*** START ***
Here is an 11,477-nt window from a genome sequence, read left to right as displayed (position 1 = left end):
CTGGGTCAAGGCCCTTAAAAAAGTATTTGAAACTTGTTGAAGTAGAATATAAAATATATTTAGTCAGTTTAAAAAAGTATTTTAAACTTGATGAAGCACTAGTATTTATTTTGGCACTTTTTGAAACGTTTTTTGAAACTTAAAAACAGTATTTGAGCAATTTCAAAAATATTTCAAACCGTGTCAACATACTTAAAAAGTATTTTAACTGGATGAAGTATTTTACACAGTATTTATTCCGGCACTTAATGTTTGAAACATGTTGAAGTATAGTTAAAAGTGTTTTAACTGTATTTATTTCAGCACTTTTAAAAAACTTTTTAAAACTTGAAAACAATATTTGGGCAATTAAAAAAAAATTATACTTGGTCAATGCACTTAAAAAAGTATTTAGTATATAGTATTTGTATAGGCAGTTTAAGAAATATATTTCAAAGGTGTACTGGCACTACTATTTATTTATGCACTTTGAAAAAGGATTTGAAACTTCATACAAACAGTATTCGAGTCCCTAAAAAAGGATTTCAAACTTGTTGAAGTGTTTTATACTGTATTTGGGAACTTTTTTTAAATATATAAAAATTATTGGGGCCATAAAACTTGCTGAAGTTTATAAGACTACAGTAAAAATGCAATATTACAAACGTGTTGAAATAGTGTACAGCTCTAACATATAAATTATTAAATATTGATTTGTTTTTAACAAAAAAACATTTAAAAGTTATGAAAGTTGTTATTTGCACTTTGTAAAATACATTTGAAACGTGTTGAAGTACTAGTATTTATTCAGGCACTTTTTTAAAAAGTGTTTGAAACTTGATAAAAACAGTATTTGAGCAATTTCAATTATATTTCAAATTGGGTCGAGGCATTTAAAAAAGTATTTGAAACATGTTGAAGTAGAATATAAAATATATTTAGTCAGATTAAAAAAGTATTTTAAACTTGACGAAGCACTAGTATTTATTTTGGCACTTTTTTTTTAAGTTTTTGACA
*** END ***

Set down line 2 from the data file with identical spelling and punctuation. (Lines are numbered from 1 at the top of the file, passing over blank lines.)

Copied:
CTGGGTCAAGGCCCTTAAAAAAGTATTTGAAACTTGTTGAAGTAGAATATAAAATATATTTAGTCAGTTTAAAAAAGTATTTTAAACTTGATGAAGCACTAGTATTTATTTTGGCACTTTTTGAAACGTTTTTTGAAACTTAAAAACAGTATTTGAGCAATTTCAAAAATATTTCAAACCGTGTCAACATACTTAAAAAGTATTTTAACTGGATGAAGTATTTTACACAGTATTTATTCCGGCACTTAATGTTTGAAACATGTTGAAGTATAGTTAAAAGTGTTTTAACTGTATTTATTTCAGCACTTTTAAAAAACTTTTTAAAACTTGAAAACAATATTTGGGCAATTAAAAAAAAATTATACTTGGTCAATGCACTTAAAAAAGTATTTAGTATATAGTATTTGTATAGGCAGTTTAAGAAATATATTTCAAAGGTGTACTGGCACTACTATTTATTTATGCACTTTGAAAAAGGATTTGAAACTTCATACAAACAGTATTCGAGTCCCTAAAAAAGGATTTCAAACTTGTTGAAGTGTTTTATACTGTATTTGGGAACTTTTTTTAAATATATAAAAATTATTGGGGCCATAAAACTTGCTGAAGTTTATAAGACTACAGTAAAAATGCAATATTACAAACGTGTTGAAATAGTGTACAGCTCTAACATATAAATTATTAAATATTGATTTGTTTTTAACAAAAAAACATTTAAAAGTTATGAAAGTTGTTATTTGCACTTTGTAAAATACATTTGAAACGTGTTGAAGTACTAGTATTTATTCAGGCACTTTTTTAAAAAGTGTTTGAAACTTGATAAAAACAGTATTTGAGCAATTTCAATTATATTTCAAATTGGGTCGAGGCATTTAAAAAAGTATTTGAAACATGTTGAAGTAGAATATAAAATATATTTAGTCAGATTAAAAAAGTATTTTAAACTTGACGAAGCACTAGTATTTATTTTGGCACTTTTTTTTTAAGTTTTTGACA